stat counter

Saturday, April 14, 2007

Women Cycle for Mideast Peace, Sharing Hopes and Fears

Women cycle for Mideast peace, sharing hopes, fears
Yiota Kamaratos
Middle East Times

April 13, 2007

This worthy initiative was born out of concern for the situation in the Palestinian territories and the daily suffering of Palestinian women and children due to the ongoing Israeli occupation.

Today, the almost 200-strong group has brought together female cyclists from Arab countries, the European Union, the United States, Canada, Australia, and South America, all dedicated to showing the world their support for a Middle East peace.

Day One, April 7, began with the women cycling through Aleppo, Syria, where they were warmly welcomed by locals who had lined the streets to shower the riders with flowers and offer them their thanks.

A day later, the cyclists were pleasantly surprised when the First Lady of Syria, Asma Al Assad, rode the 36-kilometer (22-mile) route with them in Lattakia.

Now, halfway through the awareness-raising event, the participants continue to be overwhelmed by the generous hospitality of the people of the Middle East.

In the land of the cedar, the women have been cycling through different regions of Lebanon, taking in its beauty and meeting the people of the local communities. In the words of Bahia Hariri, sister of the assassinated former prime minister Rafiq Hariri, "Inside every woman, there is a real power."

Follow the Women is releasing this inner power to touch and empower women of the Middle East to make a change in their own lives as well as in the region's future.

The emotions experienced have been unique. All the female participants, regardless of their nationality, have been warmly embraced by the Syrian and Lebanese people, helping to dispel the earlier misconceptions some had carried from their own countries.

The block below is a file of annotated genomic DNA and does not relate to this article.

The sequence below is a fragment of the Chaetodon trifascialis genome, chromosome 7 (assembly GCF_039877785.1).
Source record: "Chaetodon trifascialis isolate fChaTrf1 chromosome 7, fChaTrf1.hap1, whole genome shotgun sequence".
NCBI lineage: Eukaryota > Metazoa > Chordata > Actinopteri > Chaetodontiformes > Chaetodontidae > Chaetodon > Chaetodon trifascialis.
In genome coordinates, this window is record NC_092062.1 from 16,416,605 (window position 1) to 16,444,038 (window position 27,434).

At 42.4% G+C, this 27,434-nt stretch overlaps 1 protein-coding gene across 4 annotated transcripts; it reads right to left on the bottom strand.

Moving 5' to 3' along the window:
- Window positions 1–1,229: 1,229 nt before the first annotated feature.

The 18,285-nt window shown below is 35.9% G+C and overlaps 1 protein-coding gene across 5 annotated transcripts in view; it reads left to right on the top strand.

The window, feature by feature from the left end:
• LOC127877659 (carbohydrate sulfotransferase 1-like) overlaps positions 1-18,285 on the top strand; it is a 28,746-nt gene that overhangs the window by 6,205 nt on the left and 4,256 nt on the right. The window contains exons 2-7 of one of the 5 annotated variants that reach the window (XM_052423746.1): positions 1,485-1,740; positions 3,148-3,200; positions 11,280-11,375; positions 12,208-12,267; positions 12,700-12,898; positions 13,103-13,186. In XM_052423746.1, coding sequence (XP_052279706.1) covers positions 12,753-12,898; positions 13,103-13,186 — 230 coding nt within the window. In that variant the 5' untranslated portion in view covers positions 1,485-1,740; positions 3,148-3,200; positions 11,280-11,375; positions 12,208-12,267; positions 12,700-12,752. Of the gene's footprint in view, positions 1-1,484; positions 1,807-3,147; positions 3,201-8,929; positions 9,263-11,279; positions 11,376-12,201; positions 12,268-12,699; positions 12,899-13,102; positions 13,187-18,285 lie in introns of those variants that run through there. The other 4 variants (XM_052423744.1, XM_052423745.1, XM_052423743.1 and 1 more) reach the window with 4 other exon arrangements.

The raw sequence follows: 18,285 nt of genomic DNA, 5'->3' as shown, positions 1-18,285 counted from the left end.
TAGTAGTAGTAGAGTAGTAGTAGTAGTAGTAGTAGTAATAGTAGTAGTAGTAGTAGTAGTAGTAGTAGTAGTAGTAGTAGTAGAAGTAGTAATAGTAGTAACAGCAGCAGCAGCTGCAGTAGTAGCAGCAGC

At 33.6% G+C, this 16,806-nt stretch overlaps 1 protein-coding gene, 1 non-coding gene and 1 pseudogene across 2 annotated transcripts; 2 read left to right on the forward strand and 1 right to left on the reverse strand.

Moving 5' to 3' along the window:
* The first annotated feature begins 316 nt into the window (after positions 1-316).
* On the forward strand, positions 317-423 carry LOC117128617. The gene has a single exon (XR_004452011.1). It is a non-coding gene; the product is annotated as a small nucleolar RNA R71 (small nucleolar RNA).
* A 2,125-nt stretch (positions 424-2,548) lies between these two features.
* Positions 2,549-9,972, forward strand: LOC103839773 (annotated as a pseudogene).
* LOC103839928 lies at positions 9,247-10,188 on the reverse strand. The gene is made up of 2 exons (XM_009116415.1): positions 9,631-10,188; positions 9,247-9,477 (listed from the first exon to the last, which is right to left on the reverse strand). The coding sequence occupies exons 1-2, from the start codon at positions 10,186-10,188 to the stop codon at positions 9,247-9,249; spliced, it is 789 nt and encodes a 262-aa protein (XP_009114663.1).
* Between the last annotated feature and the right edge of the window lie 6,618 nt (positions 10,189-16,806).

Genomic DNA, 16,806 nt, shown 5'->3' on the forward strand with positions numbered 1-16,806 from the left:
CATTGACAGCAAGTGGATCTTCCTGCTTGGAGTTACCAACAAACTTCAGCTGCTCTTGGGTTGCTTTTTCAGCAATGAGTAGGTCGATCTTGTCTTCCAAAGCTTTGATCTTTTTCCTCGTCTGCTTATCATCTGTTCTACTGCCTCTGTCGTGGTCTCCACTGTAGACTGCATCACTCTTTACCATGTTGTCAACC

The hopes of the women participating in the event are centered around the idea of gaining a greater understanding of the realities on the ground in Syria, Lebanon, Jordan, and the Palestinian territories, so as to return to their homelands and share their experiences with others via awareness campaigns, as well as to be able to exert pressure on their local authorities regarding the issue of peace in the Middle East.

Meanwhile, during the course of the ride, the cyclists have bonded by sharing discussions, exchanging views, beliefs, and experiences from their daily lives, allowing a multicultural learning process to develop naturally.

Follow the Women has had a definite impact on those participants hailing from countries outside the Middle East. Western riders have been reflecting on the situation in the region, learning and absorbing its history, culture, and present realities, not merely as tourists passing through, but as part of a peaceful event allowing a firsthand awareness of life in the Middle East.

In addition to the personal development taking place, the women are building a wider network of worldwide contacts to facilitate cooperation on future awareness-raising projects on issues such as human rights, gender issues, and Middle East youth. It is worth noting that the first Follow the Women ride in April 2004, raised money and donated funds toward a youth counseling center in Ramallah, West Bank.

The fears some of the cyclists have regarding the issue of peace vary between the Western participants and those who come from the Middle East. Western women have no apprehension when it comes to a peace initiative, whereas the majority of Middle East women have said that they fear peace would be brought about at the expense of the Palestinians' right to return to their homeland.

As the second leg of the ride begins, the women continue to press on in their mission of peace, taking their message to Jordan and to the West Bank.

SOUCE: Middle East Times

Another good article from Today's Zaman

You go ladies!!!

No comments: